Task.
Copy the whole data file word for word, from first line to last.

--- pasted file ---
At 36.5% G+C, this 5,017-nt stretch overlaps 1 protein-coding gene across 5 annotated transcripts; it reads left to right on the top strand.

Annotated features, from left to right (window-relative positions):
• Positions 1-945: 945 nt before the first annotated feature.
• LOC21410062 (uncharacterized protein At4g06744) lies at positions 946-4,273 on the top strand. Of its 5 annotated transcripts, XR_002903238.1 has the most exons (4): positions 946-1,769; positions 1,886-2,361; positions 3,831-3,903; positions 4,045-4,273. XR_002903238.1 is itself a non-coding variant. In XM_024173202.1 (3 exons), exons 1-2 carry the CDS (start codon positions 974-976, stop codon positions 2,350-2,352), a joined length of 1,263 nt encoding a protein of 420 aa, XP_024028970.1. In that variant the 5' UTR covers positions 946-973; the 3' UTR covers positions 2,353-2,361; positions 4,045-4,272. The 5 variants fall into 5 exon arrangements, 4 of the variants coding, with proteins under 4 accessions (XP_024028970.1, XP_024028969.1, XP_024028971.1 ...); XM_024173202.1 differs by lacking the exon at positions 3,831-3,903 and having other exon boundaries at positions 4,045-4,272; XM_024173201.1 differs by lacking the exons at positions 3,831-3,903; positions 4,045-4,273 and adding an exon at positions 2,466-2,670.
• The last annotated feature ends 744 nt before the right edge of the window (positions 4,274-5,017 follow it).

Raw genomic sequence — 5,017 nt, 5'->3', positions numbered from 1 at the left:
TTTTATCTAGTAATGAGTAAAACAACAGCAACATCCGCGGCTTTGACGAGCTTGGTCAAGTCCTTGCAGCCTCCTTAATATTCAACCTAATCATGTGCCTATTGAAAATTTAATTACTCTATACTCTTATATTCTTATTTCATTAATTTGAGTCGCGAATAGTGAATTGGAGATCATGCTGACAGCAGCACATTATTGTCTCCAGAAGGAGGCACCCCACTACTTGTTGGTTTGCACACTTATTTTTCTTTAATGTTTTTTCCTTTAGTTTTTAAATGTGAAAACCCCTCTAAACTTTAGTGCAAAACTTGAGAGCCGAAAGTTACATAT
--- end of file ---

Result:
At 36.5% G+C, this 5,017-nt stretch overlaps 1 protein-coding gene across 5 annotated transcripts; it reads left to right on the top strand.

Annotated features, from left to right (window-relative positions):
• Positions 1-945: 945 nt before the first annotated feature.
• LOC21410062 (uncharacterized protein At4g06744) lies at positions 946-4,273 on the top strand. Of its 5 annotated transcripts, XR_002903238.1 has the most exons (4): positions 946-1,769; positions 1,886-2,361; positions 3,831-3,903; positions 4,045-4,273. XR_002903238.1 is itself a non-coding variant. In XM_024173202.1 (3 exons), exons 1-2 carry the CDS (start codon positions 974-976, stop codon positions 2,350-2,352), a joined length of 1,263 nt encoding a protein of 420 aa, XP_024028970.1. In that variant the 5' UTR covers positions 946-973; the 3' UTR covers positions 2,353-2,361; positions 4,045-4,272. The 5 variants fall into 5 exon arrangements, 4 of the variants coding, with proteins under 4 accessions (XP_024028970.1, XP_024028969.1, XP_024028971.1 ...); XM_024173202.1 differs by lacking the exon at positions 3,831-3,903 and having other exon boundaries at positions 4,045-4,272; XM_024173201.1 differs by lacking the exons at positions 3,831-3,903; positions 4,045-4,273 and adding an exon at positions 2,466-2,670.
• The last annotated feature ends 744 nt before the right edge of the window (positions 4,274-5,017 follow it).

Raw genomic sequence — 5,017 nt, 5'->3', positions numbered from 1 at the left:
TTTTATCTAGTAATGAGTAAAACAACAGCAACATCCGCGGCTTTGACGAGCTTGGTCAAGTCCTTGCAGCCTCCTTAATATTCAACCTAATCATGTGCCTATTGAAAATTTAATTACTCTATACTCTTATATTCTTATTTCATTAATTTGAGTCGCGAATAGTGAATTGGAGATCATGCTGACAGCAGCACATTATTGTCTCCAGAAGGAGGCACCCCACTACTTGTTGGTTTGCACACTTATTTTTCTTTAATGTTTTTTCCTTTAGTTTTTAAATGTGAAAACCCCTCTAAACTTTAGTGCAAAACTTGAGAGCCGAAAGTTACATAT